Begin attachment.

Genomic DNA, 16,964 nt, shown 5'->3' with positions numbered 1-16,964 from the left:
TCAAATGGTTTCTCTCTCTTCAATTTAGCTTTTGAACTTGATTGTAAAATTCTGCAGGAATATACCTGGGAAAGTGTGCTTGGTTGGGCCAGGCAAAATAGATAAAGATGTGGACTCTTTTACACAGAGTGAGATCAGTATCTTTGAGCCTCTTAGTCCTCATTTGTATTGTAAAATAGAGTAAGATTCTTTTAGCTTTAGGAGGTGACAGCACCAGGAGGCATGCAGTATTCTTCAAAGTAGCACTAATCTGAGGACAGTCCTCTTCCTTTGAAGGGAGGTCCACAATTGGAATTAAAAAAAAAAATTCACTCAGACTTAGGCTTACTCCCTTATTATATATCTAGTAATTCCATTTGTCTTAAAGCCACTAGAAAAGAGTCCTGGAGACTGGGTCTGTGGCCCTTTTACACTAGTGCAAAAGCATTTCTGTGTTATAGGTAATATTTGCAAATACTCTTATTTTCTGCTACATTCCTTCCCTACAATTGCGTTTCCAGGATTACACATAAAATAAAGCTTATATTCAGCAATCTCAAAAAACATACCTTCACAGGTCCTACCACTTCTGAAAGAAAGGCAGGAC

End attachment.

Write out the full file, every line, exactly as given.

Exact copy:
Genomic DNA, 16,964 nt, shown 5'->3' with positions numbered 1-16,964 from the left:
TCAAATGGTTTCTCTCTCTTCAATTTAGCTTTTGAACTTGATTGTAAAATTCTGCAGGAATATACCTGGGAAAGTGTGCTTGGTTGGGCCAGGCAAAATAGATAAAGATGTGGACTCTTTTACACAGAGTGAGATCAGTATCTTTGAGCCTCTTAGTCCTCATTTGTATTGTAAAATAGAGTAAGATTCTTTTAGCTTTAGGAGGTGACAGCACCAGGAGGCATGCAGTATTCTTCAAAGTAGCACTAATCTGAGGACAGTCCTCTTCCTTTGAAGGGAGGTCCACAATTGGAATTAAAAAAAAAAATTCACTCAGACTTAGGCTTACTCCCTTATTATATATCTAGTAATTCCATTTGTCTTAAAGCCACTAGAAAAGAGTCCTGGAGACTGGGTCTGTGGCCCTTTTACACTAGTGCAAAAGCATTTCTGTGTTATAGGTAATATTTGCAAATACTCTTATTTTCTGCTACATTCCTTCCCTACAATTGCGTTTCCAGGATTACACATAAAATAAAGCTTATATTCAGCAATCTCAAAAAACATACCTTCACAGGTCCTACCACTTCTGAAAGAAAGGCAGGAC